Moving up to the coast north of central Chile, this is likely Solanum pinnatum (ex. S. maritimum), one of the species known as Esparto. Click to see big picture (640x421 pixels; 109 KB)
And from the same area of "Norte Chico", Solanum heterantherum approx. Click to see big picture (394x480 pixels; 98 KB)
A closer view of the sky-blue flowers of Solanum heteratherum. tomatillo
A maroon colored Solanum on the edges of the Atacama Desert, is likely to be S. remyanum. Click to see big picture (288x480 pixels; 75 KB)
While this long-leaved species from Peru appears to be Solanum nitidum, whose range extends south into northernmost Chile. Click to see big picture (553x480 pixels; 120 KB)
From 3500 meters in the western ranges of central Peru, a shy and nodding shrub. solanum
Good Morning!  Near the town of Aija in the ranges of Central Peru, this solanum species appears to largely close at night. 
Bugweed and Woolly Nightshade are two names for this large plant.  Solanum mauritianum is poisonous and invasive, but for some reason has made it to several parts of the world.  It prefers the tropics, but can be found up to a thousand meters altitude on the northeastern rim of the Cordillera. Click to see big picture (564x480 pixels; 97 KB)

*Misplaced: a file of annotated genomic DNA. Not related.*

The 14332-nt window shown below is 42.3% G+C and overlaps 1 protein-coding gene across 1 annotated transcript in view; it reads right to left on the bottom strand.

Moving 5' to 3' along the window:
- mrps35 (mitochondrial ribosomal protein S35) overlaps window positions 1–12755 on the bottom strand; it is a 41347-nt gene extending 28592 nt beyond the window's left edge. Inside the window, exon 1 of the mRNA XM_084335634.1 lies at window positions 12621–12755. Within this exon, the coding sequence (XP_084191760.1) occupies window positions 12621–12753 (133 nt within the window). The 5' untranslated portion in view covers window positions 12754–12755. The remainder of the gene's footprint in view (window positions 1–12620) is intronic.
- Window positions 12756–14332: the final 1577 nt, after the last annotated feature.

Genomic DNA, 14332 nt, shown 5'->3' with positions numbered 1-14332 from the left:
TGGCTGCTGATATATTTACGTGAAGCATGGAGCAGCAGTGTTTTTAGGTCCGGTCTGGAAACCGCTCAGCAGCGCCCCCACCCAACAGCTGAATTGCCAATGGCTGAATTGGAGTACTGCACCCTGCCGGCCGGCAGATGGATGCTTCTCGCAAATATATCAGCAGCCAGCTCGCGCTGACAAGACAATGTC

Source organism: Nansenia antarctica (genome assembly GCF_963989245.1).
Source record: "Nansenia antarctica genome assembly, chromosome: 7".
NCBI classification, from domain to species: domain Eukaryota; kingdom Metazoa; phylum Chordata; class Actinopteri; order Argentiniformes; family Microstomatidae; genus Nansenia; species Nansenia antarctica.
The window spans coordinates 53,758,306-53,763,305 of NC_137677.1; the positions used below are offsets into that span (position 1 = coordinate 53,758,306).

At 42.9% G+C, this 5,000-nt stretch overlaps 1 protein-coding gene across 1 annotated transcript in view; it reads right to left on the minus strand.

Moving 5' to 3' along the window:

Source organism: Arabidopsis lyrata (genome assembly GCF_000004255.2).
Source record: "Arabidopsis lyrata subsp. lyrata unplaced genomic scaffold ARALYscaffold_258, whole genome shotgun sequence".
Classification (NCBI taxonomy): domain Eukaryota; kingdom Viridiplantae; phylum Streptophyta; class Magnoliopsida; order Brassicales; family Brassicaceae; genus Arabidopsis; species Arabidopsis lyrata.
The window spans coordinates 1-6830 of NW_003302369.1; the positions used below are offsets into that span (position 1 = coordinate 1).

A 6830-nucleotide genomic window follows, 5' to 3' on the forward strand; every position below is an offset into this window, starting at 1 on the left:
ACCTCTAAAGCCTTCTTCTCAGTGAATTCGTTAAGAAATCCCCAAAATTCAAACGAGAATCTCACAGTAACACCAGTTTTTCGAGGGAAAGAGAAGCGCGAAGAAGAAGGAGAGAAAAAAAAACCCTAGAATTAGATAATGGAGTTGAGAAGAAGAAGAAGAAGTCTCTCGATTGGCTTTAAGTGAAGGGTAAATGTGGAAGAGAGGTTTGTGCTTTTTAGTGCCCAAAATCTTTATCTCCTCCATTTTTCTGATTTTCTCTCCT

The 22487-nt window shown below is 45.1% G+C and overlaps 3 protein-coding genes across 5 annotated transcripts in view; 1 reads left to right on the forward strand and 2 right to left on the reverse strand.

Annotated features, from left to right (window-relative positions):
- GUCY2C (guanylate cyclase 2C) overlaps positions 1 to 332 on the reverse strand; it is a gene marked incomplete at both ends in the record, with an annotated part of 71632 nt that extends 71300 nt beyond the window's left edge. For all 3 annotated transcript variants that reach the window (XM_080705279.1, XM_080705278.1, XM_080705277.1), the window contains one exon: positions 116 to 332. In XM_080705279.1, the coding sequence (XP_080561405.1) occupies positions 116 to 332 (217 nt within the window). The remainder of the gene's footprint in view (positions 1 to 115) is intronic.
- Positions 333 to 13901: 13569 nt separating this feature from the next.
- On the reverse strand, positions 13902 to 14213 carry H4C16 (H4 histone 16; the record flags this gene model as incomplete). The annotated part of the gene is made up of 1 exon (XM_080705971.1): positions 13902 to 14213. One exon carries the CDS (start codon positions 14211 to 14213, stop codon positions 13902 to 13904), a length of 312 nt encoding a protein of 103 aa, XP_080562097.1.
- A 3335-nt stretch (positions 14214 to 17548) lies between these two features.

Another giant of the genus is the Devil's Fig, Solanum hispidum.  It is native to parts of Peru and Bolivia, and has seen some popularity as a garden plant. Click to see big picture (575x480 pixels; 133 KB)
The fruit of Solanum hispidum, presumably the Devil's Figs themselves. Click to see big picture (620x480 pixels; 107 KB)
This is a very similar plant from the Condor Range in northern Peru. Click to see big picture (535x480 pixels; 83 KB)
And from the same area, a giant white-flowered species, virtually a tree. Click to see big picture (640x366 pixels; 94 KB)
From the 3000 meter level in the Yauyou Range of Peru, a plant so distinctive that it may not even be a Solanum.  Very pretty. solanum
Solanum quitoense is native to northwestern South America, including northern Peru, but it has been planted widely due to its fruit, known as Naranjilla. Click to see big picture (572x480 pixels; 133 KB)
The Naranjilla fruit, when ripe, yields a delicious green juice with a citrus flavor. Click to see big picture (640x398 pixels; 87 KB)